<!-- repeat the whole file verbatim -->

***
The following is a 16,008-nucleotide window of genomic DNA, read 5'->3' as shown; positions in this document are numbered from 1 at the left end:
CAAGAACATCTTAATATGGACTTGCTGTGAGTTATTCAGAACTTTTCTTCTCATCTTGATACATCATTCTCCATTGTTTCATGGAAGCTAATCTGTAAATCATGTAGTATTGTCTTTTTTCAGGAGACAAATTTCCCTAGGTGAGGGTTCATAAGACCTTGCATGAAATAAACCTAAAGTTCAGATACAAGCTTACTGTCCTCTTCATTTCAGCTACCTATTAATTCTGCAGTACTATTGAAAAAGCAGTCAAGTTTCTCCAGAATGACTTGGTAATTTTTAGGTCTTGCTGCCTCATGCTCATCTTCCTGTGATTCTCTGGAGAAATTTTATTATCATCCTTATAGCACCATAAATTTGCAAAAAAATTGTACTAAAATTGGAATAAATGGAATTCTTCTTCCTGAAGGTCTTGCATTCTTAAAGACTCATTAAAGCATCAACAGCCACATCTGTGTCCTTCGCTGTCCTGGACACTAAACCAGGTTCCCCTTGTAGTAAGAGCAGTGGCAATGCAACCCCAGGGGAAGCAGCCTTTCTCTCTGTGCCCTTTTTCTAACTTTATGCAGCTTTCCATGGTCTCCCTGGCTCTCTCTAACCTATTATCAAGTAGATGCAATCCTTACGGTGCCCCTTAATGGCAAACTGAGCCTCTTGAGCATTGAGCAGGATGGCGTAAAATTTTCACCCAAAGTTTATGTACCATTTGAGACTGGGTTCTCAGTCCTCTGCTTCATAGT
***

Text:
The following is a 16,008-nucleotide window of genomic DNA, read 5'->3' as shown; positions in this document are numbered from 1 at the left end:
CAAGAACATCTTAATATGGACTTGCTGTGAGTTATTCAGAACTTTTCTTCTCATCTTGATACATCATTCTCCATTGTTTCATGGAAGCTAATCTGTAAATCATGTAGTATTGTCTTTTTTCAGGAGACAAATTTCCCTAGGTGAGGGTTCATAAGACCTTGCATGAAATAAACCTAAAGTTCAGATACAAGCTTACTGTCCTCTTCATTTCAGCTACCTATTAATTCTGCAGTACTATTGAAAAAGCAGTCAAGTTTCTCCAGAATGACTTGGTAATTTTTAGGTCTTGCTGCCTCATGCTCATCTTCCTGTGATTCTCTGGAGAAATTTTATTATCATCCTTATAGCACCATAAATTTGCAAAAAAATTGTACTAAAATTGGAATAAATGGAATTCTTCTTCCTGAAGGTCTTGCATTCTTAAAGACTCATTAAAGCATCAACAGCCACATCTGTGTCCTTCGCTGTCCTGGACACTAAACCAGGTTCCCCTTGTAGTAAGAGCAGTGGCAATGCAACCCCAGGGGAAGCAGCCTTTCTCTCTGTGCCCTTTTTCTAACTTTATGCAGCTTTCCATGGTCTCCCTGGCTCTCTCTAACCTATTATCAAGTAGATGCAATCCTTACGGTGCCCCTTAATGGCAAACTGAGCCTCTTGAGCATTGAGCAGGATGGCGTAAAATTTTCACCCAAAGTTTATGTACCATTTGAGACTGGGTTCTCAGTCCTCTGCTTCATAGT